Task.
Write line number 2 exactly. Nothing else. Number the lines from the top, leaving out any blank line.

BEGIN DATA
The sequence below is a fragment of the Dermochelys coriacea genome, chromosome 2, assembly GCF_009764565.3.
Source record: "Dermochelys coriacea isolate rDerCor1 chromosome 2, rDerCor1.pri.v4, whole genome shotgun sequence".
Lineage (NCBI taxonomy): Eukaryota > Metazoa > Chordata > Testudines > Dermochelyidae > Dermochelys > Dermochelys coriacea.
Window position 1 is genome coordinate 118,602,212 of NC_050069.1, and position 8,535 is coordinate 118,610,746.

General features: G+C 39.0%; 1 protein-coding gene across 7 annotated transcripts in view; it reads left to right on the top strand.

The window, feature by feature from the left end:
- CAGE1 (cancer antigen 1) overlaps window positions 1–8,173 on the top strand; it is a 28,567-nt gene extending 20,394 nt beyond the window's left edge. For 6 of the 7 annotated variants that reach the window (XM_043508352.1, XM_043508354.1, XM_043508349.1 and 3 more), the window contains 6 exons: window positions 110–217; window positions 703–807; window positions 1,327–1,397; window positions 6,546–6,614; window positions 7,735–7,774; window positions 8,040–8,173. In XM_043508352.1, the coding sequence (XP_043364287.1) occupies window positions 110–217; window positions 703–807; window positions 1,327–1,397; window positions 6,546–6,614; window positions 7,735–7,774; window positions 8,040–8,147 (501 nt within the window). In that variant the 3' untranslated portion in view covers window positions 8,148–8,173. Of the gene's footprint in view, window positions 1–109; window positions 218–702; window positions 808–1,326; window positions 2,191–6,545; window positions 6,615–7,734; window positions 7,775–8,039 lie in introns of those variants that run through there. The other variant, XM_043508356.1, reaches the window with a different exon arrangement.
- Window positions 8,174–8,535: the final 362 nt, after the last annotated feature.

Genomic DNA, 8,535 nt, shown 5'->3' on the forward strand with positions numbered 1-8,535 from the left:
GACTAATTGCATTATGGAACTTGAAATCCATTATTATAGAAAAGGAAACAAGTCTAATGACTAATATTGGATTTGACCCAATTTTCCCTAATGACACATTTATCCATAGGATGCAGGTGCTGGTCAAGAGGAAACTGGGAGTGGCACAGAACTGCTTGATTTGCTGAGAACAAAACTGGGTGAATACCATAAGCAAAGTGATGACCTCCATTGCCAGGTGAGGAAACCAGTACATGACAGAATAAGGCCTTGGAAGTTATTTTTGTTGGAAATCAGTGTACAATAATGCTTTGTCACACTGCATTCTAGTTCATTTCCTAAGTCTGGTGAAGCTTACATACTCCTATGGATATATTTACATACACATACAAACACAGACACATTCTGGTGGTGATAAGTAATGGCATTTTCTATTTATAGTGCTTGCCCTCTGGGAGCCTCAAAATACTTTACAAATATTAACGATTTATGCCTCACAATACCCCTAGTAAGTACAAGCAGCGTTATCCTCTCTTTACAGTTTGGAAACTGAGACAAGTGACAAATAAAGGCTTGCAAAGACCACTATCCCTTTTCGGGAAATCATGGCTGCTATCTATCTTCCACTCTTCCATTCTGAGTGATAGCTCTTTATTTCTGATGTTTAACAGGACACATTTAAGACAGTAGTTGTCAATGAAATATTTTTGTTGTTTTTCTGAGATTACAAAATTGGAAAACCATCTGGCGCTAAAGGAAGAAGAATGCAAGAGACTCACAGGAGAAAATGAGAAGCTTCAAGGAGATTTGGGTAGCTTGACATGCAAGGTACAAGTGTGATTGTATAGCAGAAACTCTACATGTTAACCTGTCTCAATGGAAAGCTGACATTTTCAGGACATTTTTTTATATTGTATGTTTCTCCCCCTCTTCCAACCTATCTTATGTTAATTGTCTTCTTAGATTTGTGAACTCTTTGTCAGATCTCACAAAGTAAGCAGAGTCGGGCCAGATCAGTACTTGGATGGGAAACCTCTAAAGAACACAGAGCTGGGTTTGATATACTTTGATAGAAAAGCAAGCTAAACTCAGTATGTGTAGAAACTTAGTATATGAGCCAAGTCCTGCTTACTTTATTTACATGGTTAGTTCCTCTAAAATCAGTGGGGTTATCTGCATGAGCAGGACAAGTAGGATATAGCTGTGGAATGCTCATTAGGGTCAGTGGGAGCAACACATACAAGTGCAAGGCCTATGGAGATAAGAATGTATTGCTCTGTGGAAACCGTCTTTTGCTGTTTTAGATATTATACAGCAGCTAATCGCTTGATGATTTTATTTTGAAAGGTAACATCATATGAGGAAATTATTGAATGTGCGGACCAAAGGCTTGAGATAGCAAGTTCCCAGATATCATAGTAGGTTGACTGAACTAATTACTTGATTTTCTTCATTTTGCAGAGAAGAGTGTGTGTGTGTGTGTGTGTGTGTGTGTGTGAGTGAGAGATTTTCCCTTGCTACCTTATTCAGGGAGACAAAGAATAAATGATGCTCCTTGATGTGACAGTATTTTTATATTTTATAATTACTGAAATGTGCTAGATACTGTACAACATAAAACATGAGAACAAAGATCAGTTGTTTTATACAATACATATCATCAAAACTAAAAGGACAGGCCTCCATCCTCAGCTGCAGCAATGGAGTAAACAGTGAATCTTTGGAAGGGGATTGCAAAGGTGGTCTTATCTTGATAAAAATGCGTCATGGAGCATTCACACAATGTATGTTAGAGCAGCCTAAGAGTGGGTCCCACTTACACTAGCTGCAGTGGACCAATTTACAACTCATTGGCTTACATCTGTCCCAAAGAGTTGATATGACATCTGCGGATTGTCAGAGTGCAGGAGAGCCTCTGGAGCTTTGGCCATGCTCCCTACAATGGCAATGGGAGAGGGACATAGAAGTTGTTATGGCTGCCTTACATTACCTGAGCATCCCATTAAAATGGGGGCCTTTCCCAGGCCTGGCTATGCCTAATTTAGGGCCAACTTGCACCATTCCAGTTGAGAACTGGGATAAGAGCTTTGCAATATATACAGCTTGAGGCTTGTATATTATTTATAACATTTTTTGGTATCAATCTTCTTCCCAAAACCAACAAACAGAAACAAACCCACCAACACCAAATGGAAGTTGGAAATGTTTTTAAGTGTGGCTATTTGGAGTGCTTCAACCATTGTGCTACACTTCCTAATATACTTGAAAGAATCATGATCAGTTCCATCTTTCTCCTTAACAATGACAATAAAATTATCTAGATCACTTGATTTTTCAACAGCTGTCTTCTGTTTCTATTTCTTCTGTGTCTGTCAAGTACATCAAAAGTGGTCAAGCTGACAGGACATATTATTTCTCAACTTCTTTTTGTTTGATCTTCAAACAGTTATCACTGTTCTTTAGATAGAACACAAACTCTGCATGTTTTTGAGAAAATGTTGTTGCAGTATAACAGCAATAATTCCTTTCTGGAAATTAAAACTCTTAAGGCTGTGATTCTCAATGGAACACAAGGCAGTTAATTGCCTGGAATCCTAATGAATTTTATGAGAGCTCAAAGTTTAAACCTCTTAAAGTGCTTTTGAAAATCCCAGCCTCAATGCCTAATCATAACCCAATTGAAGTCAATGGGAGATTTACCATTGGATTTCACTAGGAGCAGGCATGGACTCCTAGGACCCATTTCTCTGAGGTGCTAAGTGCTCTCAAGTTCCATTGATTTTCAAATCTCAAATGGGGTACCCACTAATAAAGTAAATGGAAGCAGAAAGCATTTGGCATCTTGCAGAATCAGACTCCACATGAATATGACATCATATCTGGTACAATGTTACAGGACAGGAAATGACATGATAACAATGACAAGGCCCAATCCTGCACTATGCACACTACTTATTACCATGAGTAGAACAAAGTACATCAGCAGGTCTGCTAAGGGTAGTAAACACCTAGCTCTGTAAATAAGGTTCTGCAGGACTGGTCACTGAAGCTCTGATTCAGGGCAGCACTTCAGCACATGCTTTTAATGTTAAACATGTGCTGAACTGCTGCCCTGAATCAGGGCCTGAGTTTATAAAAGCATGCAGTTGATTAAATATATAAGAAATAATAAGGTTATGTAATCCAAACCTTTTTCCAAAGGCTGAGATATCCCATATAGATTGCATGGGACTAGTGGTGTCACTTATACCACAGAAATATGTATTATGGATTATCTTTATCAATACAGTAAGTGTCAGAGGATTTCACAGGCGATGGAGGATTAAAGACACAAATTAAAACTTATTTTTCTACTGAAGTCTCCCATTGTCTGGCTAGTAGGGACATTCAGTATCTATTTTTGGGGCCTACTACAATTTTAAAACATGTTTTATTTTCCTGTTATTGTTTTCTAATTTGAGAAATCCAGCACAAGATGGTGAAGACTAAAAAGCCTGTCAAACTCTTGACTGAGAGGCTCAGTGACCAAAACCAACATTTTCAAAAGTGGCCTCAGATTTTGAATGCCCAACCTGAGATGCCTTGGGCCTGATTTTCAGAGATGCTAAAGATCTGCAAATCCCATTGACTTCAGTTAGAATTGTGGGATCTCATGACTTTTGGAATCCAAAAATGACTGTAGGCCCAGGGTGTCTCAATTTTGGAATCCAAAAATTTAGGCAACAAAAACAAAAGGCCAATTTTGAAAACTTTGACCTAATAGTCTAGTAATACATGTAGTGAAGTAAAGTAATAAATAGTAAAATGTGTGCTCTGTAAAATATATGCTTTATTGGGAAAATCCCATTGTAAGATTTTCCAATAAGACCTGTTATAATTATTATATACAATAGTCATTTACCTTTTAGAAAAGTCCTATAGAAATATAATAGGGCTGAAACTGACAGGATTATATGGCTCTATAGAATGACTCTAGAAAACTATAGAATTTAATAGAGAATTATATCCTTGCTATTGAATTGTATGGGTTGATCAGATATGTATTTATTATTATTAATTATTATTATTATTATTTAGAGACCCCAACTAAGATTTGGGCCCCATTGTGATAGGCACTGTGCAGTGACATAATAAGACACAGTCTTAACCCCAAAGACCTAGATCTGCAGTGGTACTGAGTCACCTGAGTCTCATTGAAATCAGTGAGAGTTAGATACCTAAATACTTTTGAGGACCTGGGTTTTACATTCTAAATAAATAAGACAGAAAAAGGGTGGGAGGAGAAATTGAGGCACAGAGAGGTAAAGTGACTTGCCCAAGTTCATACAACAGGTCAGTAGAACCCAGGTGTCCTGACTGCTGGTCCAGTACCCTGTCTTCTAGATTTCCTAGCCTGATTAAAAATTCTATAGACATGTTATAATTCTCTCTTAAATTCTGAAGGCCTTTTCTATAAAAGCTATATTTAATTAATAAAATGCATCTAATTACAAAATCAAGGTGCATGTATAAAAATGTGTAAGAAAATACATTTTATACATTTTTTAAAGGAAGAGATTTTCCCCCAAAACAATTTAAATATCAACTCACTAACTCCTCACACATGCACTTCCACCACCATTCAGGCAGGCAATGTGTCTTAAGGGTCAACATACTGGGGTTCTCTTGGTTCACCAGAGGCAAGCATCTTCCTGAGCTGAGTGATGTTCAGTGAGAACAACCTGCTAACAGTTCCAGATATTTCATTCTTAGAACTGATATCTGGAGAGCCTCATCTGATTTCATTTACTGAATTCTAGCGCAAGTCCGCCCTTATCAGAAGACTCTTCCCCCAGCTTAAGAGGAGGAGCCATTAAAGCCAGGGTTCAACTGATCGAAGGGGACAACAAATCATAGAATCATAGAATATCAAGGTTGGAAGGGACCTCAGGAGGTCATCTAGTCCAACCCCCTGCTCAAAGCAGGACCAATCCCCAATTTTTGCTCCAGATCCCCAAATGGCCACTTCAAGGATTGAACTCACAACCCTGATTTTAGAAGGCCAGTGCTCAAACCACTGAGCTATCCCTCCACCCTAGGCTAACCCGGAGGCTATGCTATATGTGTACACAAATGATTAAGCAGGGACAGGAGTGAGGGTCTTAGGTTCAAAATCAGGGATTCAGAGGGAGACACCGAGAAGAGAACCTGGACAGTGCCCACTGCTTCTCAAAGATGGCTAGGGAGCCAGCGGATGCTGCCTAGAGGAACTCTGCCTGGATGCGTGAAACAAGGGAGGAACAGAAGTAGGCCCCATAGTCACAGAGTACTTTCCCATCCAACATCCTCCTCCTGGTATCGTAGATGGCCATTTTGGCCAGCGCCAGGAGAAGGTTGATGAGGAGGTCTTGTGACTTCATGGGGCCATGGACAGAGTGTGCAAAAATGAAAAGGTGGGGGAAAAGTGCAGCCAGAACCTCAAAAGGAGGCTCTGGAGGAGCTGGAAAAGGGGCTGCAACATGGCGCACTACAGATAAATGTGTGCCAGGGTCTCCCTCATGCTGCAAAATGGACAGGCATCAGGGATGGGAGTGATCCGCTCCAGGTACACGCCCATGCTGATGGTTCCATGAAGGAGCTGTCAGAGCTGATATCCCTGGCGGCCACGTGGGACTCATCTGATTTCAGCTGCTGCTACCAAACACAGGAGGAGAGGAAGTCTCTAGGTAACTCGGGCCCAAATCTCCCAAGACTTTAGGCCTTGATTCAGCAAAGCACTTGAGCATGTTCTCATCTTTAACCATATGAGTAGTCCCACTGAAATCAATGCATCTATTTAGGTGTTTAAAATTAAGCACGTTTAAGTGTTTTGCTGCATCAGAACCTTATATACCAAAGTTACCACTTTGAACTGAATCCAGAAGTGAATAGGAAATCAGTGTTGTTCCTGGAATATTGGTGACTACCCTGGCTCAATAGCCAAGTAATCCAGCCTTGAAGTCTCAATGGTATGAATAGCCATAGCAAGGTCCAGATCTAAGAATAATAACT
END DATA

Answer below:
Source record: "Dermochelys coriacea isolate rDerCor1 chromosome 2, rDerCor1.pri.v4, whole genome shotgun sequence".